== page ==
Subplots that reveal additional attributes of main characters like this are useful, as they give life and body to the cast of your novel without making all the action focus on your main characters.
They give secondary characters more important parts to play than simply being walk-on tragic figures, comic relief or conniving villains.

Subplots that reveal characters include subplots that show and develop:

  • Character flaws. For example, if your central character has a sour relationship with a parent, how they handle difficult interactions could foreshadow how they will handle adversity in other relationships
  • Character strengths. Secondary plot points that show characters’ redeeming features (such as Darcy’s intervention on behalf of Lydia’s ‘honour’) make characters more likable to each other (and, usually, the reader)
  • Character goals and motivations. For example, a primary plot arc might involve your central character overcoming a monster (whether real, an actual villainous monster or figurative, a struggle such as self-doubt). A subplot (such as their studious preparation for a crucial test) might show that they have the resolve and the focus to achieve their goals, and the smarts, too. J.K. Rowling does this effectively by showing the complications school work throw into the ring as her characters’ struggle against evil in the Harry Potter books.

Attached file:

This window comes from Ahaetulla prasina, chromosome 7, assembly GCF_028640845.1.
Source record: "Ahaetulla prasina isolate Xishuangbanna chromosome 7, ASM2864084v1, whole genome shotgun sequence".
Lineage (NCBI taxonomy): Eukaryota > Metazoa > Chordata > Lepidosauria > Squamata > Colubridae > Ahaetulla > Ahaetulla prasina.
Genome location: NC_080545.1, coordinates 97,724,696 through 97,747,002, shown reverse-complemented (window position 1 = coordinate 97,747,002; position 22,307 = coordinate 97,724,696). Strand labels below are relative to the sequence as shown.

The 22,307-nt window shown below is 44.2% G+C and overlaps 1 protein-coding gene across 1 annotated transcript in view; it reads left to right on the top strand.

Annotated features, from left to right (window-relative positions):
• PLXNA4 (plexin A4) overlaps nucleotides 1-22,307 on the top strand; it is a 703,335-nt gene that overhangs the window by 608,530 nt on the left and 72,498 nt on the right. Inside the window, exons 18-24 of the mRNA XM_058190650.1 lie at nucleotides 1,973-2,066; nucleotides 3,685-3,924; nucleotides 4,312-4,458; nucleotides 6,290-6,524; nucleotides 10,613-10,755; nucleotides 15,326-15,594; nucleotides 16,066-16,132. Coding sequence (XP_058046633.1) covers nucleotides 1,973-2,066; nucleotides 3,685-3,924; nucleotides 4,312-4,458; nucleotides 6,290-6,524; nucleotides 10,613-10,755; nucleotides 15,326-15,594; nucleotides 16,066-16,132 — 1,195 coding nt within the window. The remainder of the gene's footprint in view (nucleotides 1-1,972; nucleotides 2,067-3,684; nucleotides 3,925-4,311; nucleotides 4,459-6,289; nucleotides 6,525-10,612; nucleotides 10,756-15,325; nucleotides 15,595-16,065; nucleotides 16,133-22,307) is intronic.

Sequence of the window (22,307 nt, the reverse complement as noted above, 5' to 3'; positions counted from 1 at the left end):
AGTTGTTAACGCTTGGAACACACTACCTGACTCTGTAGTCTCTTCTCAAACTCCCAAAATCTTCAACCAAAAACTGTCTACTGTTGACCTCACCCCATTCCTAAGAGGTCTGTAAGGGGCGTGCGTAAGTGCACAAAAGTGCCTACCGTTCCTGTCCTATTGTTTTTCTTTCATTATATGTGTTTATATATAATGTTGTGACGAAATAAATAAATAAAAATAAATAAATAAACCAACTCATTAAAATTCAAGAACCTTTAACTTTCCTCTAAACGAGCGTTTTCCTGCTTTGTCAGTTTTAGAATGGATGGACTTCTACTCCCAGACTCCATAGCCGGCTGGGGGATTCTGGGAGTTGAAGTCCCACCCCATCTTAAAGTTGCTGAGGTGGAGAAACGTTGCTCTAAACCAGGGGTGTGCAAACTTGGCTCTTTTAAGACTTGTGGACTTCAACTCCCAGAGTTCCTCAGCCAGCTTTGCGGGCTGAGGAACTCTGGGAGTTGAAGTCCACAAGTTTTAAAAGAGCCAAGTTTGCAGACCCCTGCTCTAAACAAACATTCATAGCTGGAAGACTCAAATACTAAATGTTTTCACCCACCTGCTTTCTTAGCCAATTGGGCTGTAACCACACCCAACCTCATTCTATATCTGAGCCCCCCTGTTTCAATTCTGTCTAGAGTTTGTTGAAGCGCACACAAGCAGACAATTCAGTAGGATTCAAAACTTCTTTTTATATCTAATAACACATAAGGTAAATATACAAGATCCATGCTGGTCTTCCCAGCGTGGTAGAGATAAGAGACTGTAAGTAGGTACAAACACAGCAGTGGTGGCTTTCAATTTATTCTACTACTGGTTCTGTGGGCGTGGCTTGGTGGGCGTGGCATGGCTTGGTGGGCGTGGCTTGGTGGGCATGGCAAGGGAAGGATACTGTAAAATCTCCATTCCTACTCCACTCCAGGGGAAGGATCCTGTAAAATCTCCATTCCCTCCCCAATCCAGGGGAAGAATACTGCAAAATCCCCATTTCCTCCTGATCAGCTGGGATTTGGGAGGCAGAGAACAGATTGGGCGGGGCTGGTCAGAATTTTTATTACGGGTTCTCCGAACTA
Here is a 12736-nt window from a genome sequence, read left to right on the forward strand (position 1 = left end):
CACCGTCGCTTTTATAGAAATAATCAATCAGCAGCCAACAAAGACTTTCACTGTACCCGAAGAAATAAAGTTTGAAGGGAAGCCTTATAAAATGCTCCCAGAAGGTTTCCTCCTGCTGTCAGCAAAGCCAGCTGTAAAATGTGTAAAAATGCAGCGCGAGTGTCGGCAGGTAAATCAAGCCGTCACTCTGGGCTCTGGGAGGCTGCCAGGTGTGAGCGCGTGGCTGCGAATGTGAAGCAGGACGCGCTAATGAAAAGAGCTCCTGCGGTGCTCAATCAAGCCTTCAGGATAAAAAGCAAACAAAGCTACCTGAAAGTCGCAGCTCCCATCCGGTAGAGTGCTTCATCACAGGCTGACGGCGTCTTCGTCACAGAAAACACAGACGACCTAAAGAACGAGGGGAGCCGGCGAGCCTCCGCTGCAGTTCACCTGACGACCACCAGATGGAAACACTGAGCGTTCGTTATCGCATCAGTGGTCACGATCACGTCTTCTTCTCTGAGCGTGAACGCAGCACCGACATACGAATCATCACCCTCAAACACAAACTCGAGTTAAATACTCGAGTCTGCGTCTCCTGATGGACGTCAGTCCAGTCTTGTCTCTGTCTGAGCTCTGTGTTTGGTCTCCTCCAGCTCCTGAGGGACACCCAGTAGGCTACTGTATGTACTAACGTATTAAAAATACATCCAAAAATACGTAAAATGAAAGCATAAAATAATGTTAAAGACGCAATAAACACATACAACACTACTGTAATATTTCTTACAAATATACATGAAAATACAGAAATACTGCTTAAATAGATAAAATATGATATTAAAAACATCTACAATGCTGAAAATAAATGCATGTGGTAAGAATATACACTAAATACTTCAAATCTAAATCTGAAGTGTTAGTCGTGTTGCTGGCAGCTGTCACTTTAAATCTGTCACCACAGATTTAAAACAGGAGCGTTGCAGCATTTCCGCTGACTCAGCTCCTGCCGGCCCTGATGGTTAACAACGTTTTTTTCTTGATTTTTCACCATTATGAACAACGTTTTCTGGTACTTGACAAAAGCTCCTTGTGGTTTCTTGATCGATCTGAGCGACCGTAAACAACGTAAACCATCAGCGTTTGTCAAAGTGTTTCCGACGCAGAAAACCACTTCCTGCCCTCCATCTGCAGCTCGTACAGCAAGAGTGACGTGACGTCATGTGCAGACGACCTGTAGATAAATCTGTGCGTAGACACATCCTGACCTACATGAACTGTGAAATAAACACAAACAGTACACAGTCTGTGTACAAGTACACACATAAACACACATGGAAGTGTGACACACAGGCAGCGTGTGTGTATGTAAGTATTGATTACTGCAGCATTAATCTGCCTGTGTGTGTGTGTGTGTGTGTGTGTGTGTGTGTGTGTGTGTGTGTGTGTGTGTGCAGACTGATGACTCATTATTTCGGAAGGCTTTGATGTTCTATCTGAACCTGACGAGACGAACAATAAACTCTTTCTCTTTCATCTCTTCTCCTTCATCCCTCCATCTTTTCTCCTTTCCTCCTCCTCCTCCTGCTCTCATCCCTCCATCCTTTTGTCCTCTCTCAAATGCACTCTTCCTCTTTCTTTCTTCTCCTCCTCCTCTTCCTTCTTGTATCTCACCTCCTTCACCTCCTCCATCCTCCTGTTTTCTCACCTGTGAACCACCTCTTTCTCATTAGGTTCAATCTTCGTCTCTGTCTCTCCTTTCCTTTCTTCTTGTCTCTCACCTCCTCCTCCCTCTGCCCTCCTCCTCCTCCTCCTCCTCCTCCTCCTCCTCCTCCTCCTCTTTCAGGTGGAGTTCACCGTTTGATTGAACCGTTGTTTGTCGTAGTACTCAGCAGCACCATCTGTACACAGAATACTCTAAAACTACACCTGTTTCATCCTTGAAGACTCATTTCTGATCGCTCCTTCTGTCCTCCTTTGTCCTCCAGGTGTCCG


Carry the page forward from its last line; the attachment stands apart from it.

5: Use subplots to weave in backstory more naturally

For example, in a novel about an anti-hero like Dexter, a killer who eradicates society’s basest wrongdoers, the author could simply tell the reader the character’s backstory, what led them to this way of life.

Consider the alternative: There’s a subplot where a secondary character, suspicious of our anti-hero, tries to piece together his past. The backstory becomes a compelling mystery itself. We enjoy the added tension of wondering what will happen if the sleuthing character is caught trying to find out more. Ultimately, this is a more complex and satisfying approach to backstory and plot than simply having a narrator spell out ever single incident preceding the main events of the story.

Ready to brainstorm and get feedback on your own creative subplot ideas? Try Now Novel’s Idea Finder and create a story blueprint, or get constructive writing feedback now.

  • Danie J Botha

    No question,
    by putting flesh on our subplots, especially if it consistently cranks up the tension, and further our characters’ development, it will propel the main of our plot forward.
    Thanks, Briget!

    • It’s a pleasure, Danie. thank you for reading, sharing and for the feedback.